The Death of Superman
One of the most talked about event comics of all time, The Death of Superman kicked off a new craze in killing off legendary characters, and came at a time when comic collecting was truly mainstream. As a result, Superman volume 2 issue 75 (the issue in which he actually dies) may be one of the most widely distributed single comics anywhere. Event comics have a notorious reputation for being more about selling copies than they are about telling a high quality story that is important to the mythos surrounding the beloved characters involved. Does the Death of Superman follow in these footsteps, or does it transcend its cynical origins to become a truly essential part of the legacy of the Man of Steel?
There isn't much of a story to behold in Death of Superman. It's obvious what will happen early on, and the rest of the book is just setting the stage and drawing that out for as long as humanly possible. A strange new villain dubbed Doomsday has appeared on Earth, and Superman, his Justice League friends, and Supergirl (in probably the worst moment of the entire book, Supergirl joins in on the fighting only to be literally turned into goo with one punch) must try to stop him. This battle consumes almost the entire book, as Doomsday moves east across the United States, wreaking havoc all the way and stifling all who would deter him. The Justice Leaguers get their moment in the spotlight as they try to take down the monster without the aid of Superman, who is too busy fighting random monsters that apparently lurk beneath the surface of Metropolis at the onset of the adventure, and the usual random sub-plot involving Lois Lane and Jimmy Olson's efforts to report on the event, but otherwise this book is all about Superman fighting Doomsday. It's established early on that Superman is the only one who can stop him, and eventually he does, at the price of his own life. If you were expecting any degree of nuance, a well-thought out plan, or some deeper message, this is going to be a very disappointing book. It's telegraphed from miles away, involves nothing more than a villain that is Superman's equal in the strength department, and never goes deeper than superficial demonstrations of how far Superman will go to protect humanity.
Doomsday feels like an antagonist designed with the explicit purpose of killing Superman, which doesn't help the credibility of this story when all he can do is basically be stronger and faster than the Man of Steel. There's no master intellect here, no origin story to flesh out the character, no motivation beyond just destroying everything. We don't get a look at where Doomsday has come from, and no information on what he's trying to accomplish, and all these factors combined make the book feel more and more like a stunt than a work of art. A new villain with a compelling backstory and well developed physical and mental abilities would be a far better choice, like Bane was in the Knightfall arc in the Batman universe.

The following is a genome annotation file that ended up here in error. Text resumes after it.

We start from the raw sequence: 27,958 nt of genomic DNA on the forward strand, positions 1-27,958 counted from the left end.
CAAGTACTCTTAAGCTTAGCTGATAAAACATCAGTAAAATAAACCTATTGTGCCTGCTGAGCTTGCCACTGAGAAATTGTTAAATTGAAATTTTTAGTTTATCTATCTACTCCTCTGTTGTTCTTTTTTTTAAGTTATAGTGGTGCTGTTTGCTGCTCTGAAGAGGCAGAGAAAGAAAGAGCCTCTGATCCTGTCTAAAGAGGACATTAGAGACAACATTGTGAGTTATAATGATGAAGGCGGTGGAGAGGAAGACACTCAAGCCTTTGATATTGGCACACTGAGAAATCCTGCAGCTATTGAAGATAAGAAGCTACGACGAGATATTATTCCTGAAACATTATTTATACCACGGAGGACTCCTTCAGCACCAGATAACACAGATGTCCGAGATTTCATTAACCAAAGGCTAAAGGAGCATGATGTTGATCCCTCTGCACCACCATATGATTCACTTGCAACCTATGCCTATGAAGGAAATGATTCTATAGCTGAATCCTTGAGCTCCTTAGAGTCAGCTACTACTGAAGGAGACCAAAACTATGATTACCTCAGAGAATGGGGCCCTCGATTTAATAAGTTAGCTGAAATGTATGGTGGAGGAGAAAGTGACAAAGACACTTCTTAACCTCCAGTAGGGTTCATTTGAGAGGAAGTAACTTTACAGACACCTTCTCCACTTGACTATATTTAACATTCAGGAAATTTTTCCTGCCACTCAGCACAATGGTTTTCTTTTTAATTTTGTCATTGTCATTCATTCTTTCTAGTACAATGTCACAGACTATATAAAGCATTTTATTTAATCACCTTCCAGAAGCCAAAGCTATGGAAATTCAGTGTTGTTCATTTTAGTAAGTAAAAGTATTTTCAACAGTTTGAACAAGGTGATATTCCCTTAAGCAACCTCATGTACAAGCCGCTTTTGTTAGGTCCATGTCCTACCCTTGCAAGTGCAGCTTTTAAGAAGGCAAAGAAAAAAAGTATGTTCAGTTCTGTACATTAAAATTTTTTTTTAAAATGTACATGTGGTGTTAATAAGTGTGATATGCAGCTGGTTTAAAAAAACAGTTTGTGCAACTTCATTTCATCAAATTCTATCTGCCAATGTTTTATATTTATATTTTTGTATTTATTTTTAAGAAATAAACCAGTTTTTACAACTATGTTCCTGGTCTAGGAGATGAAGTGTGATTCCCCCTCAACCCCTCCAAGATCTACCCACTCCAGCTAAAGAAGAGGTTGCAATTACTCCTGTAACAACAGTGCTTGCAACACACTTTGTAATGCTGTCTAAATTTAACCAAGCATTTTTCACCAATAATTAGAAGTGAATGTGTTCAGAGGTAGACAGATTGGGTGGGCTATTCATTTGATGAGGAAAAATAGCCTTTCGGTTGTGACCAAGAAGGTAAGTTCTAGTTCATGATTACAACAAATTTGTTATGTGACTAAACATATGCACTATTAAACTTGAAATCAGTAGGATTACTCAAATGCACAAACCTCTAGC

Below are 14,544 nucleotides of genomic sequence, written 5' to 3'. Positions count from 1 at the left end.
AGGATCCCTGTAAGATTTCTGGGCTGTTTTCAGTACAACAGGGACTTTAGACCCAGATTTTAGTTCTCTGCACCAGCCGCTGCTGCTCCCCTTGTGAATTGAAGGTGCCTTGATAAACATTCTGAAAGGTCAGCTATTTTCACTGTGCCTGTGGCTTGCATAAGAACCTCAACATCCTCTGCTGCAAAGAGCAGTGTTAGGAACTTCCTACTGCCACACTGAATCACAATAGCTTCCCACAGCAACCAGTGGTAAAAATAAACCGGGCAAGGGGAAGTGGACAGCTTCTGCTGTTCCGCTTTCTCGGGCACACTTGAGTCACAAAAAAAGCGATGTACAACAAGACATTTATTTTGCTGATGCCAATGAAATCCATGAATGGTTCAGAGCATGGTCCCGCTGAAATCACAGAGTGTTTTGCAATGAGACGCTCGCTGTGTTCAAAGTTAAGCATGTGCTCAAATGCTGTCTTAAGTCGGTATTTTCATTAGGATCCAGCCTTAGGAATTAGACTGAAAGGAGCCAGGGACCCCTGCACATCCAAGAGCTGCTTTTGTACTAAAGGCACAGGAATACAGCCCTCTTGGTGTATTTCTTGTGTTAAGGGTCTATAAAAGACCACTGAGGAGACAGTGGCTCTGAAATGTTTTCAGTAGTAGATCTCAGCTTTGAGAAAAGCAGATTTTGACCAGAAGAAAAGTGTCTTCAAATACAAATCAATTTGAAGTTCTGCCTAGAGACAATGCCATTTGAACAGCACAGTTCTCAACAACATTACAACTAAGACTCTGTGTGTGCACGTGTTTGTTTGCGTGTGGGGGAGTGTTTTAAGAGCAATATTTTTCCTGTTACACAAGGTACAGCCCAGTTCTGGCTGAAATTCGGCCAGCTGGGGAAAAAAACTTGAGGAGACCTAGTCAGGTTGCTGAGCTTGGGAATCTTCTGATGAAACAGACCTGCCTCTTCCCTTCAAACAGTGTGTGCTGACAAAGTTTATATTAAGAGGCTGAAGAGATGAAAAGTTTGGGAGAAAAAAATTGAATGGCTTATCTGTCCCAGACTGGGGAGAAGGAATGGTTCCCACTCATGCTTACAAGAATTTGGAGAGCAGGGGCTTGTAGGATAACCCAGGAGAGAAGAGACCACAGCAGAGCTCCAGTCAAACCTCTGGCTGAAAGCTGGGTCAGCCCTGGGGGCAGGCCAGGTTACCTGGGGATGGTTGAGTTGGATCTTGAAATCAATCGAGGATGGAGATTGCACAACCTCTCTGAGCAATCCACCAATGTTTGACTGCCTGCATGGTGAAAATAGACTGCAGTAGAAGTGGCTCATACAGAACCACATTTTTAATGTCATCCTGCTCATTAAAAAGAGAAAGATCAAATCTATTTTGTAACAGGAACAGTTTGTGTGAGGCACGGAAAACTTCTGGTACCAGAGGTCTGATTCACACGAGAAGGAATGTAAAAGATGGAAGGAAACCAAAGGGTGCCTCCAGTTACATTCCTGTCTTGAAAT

Doomsday, for all his flaws, isn't even one of the three worst characters in the book. The appearance of several Justice Leaguers that do battle with the monster proves to be disastrous filler as they all get beaten to a pulp, in a few cases multiple times, without accomplishing anything. These B and C list superheroes (the most prominent character that appears is probably Booster Gold, a character who I would bet 80% of the non-comic reading population has never heard of) use this book as an arena for proving exactly why most people have never heard of them. They simply aren't particularly powerful or likeable. The banter between the group is really cheesy, their powers aren't all that memorable and don't compare well with either Doomsday or Superman, and worse still are the ham-fisted doubting moments that some members will have about others, where they question a teammate's identity, methodology, or personality. These characters are terrible, so this wouldn't be interesting in the first place, but to make things worse the delivery is atrocious. A thought box will appear and the plot point will be spelled out for us in an utterly laborious manner. And then there are the un-powered characters. This group gets fleshed out in the laziest, most hackneyed way imaginable. Example #1 is the interaction between a single mother and her rebellious teen. The teen does all manner of scumbag things, from getting an attitude because his mother has failed to re-stock the family soda supply, to taking that attitude to the absolute extreme and blaming her divorce from the boy's father on the fact that there is never enough soda in the house. Meanwhile mom takes all this in the best possible manner, grinning and bearing it in the most unrealistic way possible just so you make sure that you know who to side with. There's also the stereotypical homeless hippie from the 1960's, a ditzy rival news anchor obsessed with ratings, and a ghetto black kid who is looking for his mother. All of this is absolutely dreadful, and reinforces every common criticism of comic books as a vehicle for advertising movies aimed at small children.